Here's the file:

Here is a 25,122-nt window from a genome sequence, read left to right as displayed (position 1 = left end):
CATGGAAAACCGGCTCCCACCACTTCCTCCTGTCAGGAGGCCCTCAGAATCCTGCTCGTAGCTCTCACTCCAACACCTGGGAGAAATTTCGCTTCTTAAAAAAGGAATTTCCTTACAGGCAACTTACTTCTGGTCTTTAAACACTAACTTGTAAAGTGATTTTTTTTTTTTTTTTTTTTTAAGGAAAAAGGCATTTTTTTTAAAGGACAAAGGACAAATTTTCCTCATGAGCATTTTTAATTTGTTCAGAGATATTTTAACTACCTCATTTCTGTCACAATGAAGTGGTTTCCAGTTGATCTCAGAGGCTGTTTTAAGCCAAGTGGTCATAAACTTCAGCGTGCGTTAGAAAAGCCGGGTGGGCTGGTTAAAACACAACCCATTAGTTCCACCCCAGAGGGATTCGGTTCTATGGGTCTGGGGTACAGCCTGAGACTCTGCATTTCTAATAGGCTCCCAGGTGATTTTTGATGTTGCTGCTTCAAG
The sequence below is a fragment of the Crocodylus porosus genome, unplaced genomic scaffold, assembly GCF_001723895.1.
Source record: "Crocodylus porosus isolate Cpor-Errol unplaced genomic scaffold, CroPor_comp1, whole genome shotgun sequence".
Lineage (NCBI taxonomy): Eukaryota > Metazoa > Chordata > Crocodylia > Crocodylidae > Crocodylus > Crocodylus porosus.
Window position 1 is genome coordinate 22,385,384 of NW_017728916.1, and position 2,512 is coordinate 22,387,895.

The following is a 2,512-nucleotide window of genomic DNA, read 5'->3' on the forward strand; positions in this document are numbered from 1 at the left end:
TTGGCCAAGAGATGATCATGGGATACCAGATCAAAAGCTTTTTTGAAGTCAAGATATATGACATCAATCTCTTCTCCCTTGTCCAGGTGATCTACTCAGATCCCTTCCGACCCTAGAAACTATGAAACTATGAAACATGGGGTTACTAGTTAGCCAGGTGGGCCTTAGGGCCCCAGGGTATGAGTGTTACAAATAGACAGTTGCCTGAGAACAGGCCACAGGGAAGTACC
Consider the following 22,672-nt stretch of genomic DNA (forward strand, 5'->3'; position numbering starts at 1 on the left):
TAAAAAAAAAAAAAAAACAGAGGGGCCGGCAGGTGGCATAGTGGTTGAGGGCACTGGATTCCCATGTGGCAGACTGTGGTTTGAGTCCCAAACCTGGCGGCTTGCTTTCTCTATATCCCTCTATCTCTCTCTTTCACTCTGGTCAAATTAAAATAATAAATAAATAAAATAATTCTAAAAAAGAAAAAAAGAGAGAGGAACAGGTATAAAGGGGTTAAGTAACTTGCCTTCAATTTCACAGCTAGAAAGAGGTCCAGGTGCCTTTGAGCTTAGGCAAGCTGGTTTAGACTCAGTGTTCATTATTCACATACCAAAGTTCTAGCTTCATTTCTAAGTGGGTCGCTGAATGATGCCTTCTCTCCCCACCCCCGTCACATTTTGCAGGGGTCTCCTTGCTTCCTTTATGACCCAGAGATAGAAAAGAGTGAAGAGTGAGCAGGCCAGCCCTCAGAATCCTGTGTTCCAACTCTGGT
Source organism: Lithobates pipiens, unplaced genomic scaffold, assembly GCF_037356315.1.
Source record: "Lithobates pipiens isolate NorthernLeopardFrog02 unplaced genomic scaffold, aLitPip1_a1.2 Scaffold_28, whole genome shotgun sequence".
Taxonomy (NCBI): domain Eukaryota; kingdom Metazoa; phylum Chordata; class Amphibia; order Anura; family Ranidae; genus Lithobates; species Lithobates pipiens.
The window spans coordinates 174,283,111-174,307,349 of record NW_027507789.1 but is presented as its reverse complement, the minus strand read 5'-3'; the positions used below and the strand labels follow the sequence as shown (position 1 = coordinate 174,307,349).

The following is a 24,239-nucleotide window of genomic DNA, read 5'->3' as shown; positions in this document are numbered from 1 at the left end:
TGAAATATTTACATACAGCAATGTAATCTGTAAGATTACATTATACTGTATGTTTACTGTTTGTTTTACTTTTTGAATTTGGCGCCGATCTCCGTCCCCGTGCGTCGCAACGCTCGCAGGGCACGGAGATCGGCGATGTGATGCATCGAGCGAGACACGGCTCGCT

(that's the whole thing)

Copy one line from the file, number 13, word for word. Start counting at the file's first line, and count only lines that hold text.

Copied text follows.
Taxonomy (NCBI): domain Eukaryota; kingdom Metazoa; phylum Chordata; class Amphibia; order Anura; family Ranidae; genus Lithobates; species Lithobates pipiens.